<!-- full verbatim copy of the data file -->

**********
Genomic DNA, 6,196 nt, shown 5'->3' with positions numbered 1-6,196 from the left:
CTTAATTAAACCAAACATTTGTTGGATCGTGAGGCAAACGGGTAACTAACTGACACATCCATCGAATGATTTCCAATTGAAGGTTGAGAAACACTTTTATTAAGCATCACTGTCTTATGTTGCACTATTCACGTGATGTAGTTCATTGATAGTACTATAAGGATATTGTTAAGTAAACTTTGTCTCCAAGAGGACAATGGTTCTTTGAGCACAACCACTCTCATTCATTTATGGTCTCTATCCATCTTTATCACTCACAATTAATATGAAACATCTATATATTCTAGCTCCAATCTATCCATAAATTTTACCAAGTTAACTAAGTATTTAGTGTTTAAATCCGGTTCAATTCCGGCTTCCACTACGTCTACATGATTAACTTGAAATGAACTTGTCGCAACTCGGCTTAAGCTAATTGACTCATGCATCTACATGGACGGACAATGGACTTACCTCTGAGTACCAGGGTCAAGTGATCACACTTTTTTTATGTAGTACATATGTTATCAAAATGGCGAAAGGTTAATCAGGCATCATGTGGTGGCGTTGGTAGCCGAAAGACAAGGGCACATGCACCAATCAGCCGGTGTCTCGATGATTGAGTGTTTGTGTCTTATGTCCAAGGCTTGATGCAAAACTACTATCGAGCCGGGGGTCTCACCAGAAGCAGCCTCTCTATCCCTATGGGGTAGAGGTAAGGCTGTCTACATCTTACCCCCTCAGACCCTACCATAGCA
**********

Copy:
Genomic DNA, 6,196 nt, shown 5'->3' with positions numbered 1-6,196 from the left:
CTTAATTAAACCAAACATTTGTTGGATCGTGAGGCAAACGGGTAACTAACTGACACATCCATCGAATGATTTCCAATTGAAGGTTGAGAAACACTTTTATTAAGCATCACTGTCTTATGTTGCACTATTCACGTGATGTAGTTCATTGATAGTACTATAAGGATATTGTTAAGTAAACTTTGTCTCCAAGAGGACAATGGTTCTTTGAGCACAACCACTCTCATTCATTTATGGTCTCTATCCATCTTTATCACTCACAATTAATATGAAACATCTATATATTCTAGCTCCAATCTATCCATAAATTTTACCAAGTTAACTAAGTATTTAGTGTTTAAATCCGGTTCAATTCCGGCTTCCACTACGTCTACATGATTAACTTGAAATGAACTTGTCGCAACTCGGCTTAAGCTAATTGACTCATGCATCTACATGGACGGACAATGGACTTACCTCTGAGTACCAGGGTCAAGTGATCACACTTTTTTTATGTAGTACATATGTTATCAAAATGGCGAAAGGTTAATCAGGCATCATGTGGTGGCGTTGGTAGCCGAAAGACAAGGGCACATGCACCAATCAGCCGGTGTCTCGATGATTGAGTGTTTGTGTCTTATGTCCAAGGCTTGATGCAAAACTACTATCGAGCCGGGGGTCTCACCAGAAGCAGCCTCTCTATCCCTATGGGGTAGAGGTAAGGCTGTCTACATCTTACCCCCTCAGACCCTACCATAGCA